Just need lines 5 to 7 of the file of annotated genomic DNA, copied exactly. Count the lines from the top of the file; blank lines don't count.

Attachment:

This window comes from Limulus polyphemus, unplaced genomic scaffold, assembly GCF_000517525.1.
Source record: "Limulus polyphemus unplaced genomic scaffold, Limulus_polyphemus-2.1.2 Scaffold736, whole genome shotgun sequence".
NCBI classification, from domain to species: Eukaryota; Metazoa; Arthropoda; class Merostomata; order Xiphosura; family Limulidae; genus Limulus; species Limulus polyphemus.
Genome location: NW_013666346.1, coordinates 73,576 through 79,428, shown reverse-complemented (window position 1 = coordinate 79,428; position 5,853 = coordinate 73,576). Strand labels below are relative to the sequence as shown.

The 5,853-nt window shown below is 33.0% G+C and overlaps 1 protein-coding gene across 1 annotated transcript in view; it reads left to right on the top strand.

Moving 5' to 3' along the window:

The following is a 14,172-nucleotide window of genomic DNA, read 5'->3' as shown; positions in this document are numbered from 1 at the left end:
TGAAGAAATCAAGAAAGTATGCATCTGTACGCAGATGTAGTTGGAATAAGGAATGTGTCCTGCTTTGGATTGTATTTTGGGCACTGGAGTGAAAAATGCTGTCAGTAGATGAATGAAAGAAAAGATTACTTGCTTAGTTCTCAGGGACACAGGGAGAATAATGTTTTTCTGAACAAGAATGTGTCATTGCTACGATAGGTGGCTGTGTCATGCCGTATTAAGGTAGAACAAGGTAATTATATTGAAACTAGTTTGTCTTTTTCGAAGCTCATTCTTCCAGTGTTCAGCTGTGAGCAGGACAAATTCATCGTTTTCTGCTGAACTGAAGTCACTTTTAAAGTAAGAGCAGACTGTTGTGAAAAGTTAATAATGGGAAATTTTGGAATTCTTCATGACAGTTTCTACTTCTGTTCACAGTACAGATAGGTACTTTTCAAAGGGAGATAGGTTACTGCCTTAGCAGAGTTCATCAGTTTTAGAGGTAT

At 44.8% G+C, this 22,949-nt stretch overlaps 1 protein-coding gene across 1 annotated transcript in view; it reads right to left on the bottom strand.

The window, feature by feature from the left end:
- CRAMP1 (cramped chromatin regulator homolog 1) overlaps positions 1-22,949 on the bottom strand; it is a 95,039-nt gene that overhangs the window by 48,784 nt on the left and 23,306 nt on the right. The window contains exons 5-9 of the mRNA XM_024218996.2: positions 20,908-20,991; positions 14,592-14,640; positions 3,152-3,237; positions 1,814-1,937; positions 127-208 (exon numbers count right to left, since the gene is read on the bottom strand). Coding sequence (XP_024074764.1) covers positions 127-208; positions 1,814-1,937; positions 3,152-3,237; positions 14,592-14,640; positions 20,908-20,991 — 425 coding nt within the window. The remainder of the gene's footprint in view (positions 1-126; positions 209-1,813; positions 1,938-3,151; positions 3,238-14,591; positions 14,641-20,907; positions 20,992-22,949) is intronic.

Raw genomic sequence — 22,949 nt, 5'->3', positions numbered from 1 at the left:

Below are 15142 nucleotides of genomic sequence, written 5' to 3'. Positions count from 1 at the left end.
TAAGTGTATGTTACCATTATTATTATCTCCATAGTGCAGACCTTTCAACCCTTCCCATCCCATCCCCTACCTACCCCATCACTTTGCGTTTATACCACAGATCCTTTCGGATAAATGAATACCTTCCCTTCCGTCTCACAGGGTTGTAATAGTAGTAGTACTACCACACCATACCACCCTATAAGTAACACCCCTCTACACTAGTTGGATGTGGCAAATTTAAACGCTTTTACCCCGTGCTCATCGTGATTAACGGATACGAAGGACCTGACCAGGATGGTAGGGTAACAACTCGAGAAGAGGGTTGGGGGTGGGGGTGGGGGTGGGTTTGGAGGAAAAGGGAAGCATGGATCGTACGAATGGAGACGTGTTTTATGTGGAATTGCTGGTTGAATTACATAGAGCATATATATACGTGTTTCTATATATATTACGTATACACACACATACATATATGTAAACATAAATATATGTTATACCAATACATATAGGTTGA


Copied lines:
The 5,853-nt window shown below is 33.0% G+C and overlaps 1 protein-coding gene across 1 annotated transcript in view; it reads left to right on the top strand.

Moving 5' to 3' along the window:

The following is a 14,172-nucleotide window of genomic DNA, read 5'->3' as shown; positions in this document are numbered from 1 at the left end: